Since I’m seeming to place so much hope on this idea I plan on encouraging my priest again to teach this class. Folk in my church love going hiking and for the past 2 years we’ve had a trip to a beautiful camping place in our state, Big Bend. There are a lot of places around our city where we can go hiking. We even have access to several places that can be reached on day trips, done with 2 hours of driving each way. I’m not ignorant of the fact that it takes more than locale to teach one how to survive in the wilderness. I just hope that I can generalize the skills of successful navigation to the rest of my life. And that by going into the wilderness with God I’ll tune out the distractions of life, as I did in my youth, and focus on what is real and true. Maybe that will make a difference.

Saturday, October 03, 2009

Puzzle Share

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From the first glimpse of its colors this puzzle asked to be worked. They were just so beautiful, those greens, blues, and purples asking to be blended into a form of flowering beauty. I didn't even notice the time flowing by as I worked it. The playlist was sending the beautiful voice of Barbara Streisand through the air to my ears with the sweet flowing melody of The Summer Knows. That only seemed to enhance the beauty of the flower the puzzle pieces were becoming. So I suggest you enjoy some wonderful song that sings to you of beauty as you work this one. Enjoy!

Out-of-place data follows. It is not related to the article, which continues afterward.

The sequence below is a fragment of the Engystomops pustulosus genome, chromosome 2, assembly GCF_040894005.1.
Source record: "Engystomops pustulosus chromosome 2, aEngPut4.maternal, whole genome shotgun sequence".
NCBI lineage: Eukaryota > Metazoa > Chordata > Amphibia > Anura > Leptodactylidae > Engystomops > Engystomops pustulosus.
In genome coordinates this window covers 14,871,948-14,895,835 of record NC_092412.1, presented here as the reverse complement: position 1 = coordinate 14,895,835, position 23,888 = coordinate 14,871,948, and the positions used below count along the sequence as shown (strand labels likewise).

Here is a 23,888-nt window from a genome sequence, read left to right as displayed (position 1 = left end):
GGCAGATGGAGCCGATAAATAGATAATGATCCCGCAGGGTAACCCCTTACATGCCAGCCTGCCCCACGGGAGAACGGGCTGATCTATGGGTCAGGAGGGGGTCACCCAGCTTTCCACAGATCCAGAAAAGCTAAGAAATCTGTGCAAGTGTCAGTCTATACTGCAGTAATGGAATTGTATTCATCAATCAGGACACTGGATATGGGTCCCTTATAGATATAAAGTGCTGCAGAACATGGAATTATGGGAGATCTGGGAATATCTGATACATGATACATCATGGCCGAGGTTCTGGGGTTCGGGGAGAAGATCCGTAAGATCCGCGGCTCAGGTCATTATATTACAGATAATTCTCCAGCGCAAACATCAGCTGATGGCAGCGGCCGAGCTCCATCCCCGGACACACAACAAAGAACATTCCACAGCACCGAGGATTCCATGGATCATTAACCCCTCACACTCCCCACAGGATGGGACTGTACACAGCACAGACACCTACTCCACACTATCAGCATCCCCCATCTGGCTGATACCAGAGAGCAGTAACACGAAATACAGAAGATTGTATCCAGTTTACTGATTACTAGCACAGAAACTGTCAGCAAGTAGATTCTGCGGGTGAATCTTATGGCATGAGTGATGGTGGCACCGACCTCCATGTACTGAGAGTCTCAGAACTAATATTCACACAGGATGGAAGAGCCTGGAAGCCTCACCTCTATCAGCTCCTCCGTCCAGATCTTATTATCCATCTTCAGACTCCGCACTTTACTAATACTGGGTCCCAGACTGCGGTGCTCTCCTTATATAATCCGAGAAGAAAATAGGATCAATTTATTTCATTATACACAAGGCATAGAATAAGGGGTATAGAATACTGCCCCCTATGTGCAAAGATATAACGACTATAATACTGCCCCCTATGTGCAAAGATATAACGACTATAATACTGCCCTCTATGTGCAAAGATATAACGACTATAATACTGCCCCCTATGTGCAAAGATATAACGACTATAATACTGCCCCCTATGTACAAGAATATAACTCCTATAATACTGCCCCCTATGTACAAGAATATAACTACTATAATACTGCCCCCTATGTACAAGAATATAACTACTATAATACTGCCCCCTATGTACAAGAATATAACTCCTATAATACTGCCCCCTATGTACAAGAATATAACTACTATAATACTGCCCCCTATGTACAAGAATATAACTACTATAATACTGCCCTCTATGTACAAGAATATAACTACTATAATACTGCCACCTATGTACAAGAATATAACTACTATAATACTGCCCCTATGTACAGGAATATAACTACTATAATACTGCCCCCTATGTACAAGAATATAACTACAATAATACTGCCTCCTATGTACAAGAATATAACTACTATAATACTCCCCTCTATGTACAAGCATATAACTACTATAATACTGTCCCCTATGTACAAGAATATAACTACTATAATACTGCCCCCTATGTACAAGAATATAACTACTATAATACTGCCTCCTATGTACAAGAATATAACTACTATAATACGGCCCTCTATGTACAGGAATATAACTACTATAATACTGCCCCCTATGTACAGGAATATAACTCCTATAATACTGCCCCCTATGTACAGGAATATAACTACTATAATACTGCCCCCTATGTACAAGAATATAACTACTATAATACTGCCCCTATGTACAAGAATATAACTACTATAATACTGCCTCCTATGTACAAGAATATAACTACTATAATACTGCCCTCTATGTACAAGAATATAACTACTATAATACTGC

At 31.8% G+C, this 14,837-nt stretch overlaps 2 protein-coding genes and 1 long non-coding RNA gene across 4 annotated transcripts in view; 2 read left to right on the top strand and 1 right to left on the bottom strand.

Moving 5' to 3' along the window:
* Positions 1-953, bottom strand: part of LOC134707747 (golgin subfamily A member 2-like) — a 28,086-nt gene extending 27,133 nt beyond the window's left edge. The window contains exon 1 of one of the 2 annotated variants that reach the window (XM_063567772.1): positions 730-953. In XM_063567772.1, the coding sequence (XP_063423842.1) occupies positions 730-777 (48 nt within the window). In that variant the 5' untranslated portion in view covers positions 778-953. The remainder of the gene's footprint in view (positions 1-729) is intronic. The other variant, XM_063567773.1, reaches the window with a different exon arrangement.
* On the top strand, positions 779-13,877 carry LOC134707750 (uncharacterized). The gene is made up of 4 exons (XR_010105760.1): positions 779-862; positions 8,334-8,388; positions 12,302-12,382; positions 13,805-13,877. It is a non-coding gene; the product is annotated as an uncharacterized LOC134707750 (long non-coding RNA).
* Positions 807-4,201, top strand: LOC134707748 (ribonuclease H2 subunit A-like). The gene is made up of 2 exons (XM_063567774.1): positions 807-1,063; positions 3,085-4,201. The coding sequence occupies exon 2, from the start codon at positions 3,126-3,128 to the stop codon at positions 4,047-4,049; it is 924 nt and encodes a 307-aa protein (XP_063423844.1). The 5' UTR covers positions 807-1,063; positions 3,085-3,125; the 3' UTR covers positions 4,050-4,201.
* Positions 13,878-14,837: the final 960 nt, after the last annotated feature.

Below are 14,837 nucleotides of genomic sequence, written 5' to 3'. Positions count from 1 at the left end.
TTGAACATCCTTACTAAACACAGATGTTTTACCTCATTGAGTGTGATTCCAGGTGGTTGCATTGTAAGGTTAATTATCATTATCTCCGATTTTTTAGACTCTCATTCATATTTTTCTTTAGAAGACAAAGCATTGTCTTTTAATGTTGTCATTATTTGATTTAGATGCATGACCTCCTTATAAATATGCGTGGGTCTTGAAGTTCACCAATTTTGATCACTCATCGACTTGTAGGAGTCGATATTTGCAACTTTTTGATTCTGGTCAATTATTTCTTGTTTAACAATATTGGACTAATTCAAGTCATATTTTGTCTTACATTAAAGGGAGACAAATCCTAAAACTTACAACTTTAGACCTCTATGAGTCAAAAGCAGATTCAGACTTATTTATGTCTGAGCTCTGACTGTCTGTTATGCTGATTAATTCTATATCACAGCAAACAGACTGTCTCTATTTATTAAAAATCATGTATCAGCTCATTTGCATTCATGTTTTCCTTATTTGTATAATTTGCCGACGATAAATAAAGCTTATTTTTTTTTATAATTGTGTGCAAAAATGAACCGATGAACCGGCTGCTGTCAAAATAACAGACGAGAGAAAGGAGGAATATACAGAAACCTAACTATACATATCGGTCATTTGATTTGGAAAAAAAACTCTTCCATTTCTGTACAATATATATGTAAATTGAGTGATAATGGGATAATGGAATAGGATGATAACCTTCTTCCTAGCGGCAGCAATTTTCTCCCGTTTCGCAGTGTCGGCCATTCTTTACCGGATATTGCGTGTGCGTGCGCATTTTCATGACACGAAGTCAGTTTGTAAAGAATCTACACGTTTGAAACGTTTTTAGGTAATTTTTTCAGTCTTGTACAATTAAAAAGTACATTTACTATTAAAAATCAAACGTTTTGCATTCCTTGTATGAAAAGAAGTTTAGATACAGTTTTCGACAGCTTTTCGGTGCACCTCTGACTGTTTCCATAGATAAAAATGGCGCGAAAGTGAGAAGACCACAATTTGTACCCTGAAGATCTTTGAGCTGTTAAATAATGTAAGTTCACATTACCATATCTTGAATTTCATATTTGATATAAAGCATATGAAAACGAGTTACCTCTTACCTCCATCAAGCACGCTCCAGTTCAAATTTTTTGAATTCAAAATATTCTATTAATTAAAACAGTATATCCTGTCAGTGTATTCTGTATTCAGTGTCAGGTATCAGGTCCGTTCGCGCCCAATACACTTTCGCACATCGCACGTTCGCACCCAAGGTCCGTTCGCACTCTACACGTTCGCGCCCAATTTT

Sunday, September 13, 2009

He Stretched His Arms Out Upon the Cross

Today’s service was a visual example of the meaning of the action of Christ upon the cross.

It was Community Speaks Sunday and, as is our custom, we had a guest speaker, Kay Briggs, who is author of the book The Magic Seashells. The Magic Seashells is Kay’s story about her recovery and healing from sexual abuse she received as a child. Hers is a beautiful message about how she tried to live out her life in the perfect appearance so often demanded by our society, keeping her experiences and troubles a secret, until she learned that to heal from the hurt done to her as a child she had to embrace the darkness of her experience and find God’s love within it.

We also blessed and said goodbye to a member who is on a journey away from us. He is headed off to prison for the crime of downloading child pornography and will serve several years in the state facility. He knew better than to do what he did. He feels bad about it and asked over a year ago for forgiveness and we gave it with a lovely service of prayer and laying on of hands in blessing in the hopes that his journey will find him healed at the end. We all knew his day to leave would come. We just didn’t know it was going to be today.